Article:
What has become apparent in sabermetricians' debates with Bradbury (and, to a lesser extent, Berri, who doesn't engage us as much) is that they disagree with us on almost every point we make, and that they seem to be uncomfortable arguing informally. I can't recall a single time that either of them has conceded that they're wrong, even on a small point. Economists are supposed to be fond of hypotheticals, simple models, and playful arguments to illustrate a point (see this Paul Krugman column), but Bradbury and Berri, not so much. Attempts to try to describe their models with simplified analogies are usually met with detailed rebukes about how we don't understand their econometric methods.

In that light, it's easier to see where they're coming from. They believe that (a) only formal, peer-reviewed research counts as knowledge, and (b) all us non-peer-reviewed people have been wrong every time we've disagreed with their logic. If both of those were actually true, they'd be right -- we'd just be ignorant sports fans who don't have any expertise and need to be educated.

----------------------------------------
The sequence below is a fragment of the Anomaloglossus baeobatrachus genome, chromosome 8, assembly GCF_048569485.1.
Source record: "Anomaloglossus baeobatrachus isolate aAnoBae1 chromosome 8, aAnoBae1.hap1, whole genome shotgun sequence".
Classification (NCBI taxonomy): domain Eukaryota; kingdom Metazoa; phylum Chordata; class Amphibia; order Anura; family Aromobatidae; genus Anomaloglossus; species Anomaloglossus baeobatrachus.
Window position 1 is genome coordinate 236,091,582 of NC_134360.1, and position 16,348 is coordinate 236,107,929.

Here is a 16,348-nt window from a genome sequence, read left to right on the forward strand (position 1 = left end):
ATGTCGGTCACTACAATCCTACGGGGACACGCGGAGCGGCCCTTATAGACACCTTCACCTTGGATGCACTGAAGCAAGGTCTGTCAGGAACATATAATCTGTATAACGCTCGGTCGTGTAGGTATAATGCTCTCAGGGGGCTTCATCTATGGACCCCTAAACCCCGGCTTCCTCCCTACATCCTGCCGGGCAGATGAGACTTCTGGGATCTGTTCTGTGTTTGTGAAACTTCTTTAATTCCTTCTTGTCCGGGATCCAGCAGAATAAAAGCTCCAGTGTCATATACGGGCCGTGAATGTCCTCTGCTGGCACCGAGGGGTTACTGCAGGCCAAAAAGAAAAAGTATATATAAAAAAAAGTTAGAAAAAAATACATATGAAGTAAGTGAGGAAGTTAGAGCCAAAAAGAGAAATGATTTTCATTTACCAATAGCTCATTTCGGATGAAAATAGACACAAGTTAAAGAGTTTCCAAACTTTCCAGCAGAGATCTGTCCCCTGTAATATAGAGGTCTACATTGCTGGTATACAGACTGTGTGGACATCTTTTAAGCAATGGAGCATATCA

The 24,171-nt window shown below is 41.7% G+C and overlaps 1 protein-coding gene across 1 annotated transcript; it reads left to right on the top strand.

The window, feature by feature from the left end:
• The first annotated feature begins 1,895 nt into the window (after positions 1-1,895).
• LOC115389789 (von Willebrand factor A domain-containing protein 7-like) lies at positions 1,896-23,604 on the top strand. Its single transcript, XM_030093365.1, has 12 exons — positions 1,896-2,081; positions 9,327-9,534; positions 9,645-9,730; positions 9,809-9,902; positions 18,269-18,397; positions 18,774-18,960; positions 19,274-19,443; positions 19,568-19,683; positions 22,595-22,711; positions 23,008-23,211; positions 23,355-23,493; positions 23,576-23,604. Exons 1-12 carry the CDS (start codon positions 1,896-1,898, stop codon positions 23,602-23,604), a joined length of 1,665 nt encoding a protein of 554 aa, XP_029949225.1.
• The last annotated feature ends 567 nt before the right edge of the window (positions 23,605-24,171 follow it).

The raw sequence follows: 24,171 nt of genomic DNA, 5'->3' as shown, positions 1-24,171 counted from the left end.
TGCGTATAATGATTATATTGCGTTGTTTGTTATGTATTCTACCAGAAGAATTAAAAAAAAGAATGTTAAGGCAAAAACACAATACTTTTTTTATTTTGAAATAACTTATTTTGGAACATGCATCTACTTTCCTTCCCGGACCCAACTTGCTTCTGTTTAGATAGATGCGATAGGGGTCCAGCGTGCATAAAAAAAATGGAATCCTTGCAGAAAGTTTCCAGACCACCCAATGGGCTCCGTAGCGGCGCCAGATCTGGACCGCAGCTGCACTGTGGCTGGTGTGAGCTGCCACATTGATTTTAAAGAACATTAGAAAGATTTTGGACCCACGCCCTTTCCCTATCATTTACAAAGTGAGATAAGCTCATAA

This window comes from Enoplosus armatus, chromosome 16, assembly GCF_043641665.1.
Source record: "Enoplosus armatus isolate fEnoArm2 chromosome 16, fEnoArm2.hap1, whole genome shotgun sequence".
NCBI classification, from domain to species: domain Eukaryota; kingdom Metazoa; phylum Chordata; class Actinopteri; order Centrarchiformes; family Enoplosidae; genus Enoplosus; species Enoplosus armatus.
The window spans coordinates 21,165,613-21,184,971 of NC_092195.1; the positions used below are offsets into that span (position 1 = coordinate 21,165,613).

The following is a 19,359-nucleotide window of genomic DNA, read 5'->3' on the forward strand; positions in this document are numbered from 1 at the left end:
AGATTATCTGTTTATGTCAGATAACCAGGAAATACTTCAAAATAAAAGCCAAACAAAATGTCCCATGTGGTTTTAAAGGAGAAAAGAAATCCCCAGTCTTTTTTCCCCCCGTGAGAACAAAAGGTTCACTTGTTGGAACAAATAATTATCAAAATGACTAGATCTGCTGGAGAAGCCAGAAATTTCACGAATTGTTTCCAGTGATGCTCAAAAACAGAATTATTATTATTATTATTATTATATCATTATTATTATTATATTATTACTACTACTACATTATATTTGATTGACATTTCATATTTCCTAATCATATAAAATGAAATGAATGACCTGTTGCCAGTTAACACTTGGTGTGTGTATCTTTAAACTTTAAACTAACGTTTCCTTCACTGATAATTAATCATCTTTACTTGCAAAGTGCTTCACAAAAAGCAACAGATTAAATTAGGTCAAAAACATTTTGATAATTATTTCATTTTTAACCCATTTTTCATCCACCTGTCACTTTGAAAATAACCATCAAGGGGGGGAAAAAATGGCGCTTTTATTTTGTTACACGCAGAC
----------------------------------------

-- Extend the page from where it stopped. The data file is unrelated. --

As for the sabermetric findings that they actually use, like DIPS and OPS ... Berri and Bradbury seem to consider them a form of folk wisdom that the unwashed baseball fans managed to stumble upon, and argue that economists should not accept them until they've been verified by regression methods that would pass peer review and be publishable in academic journals.

Back in 2006, in the post that Bradbury and Berri quoted above, I accused Bradbury of ignoring the findings of sabermetricians in one of his papers. At the time, I thought perhaps I was too harsh. I was wrong. This paper shows that he truly believes that, as non-peer-reviewed sports fans with no special expertise, our research findings are unworthy of being cited.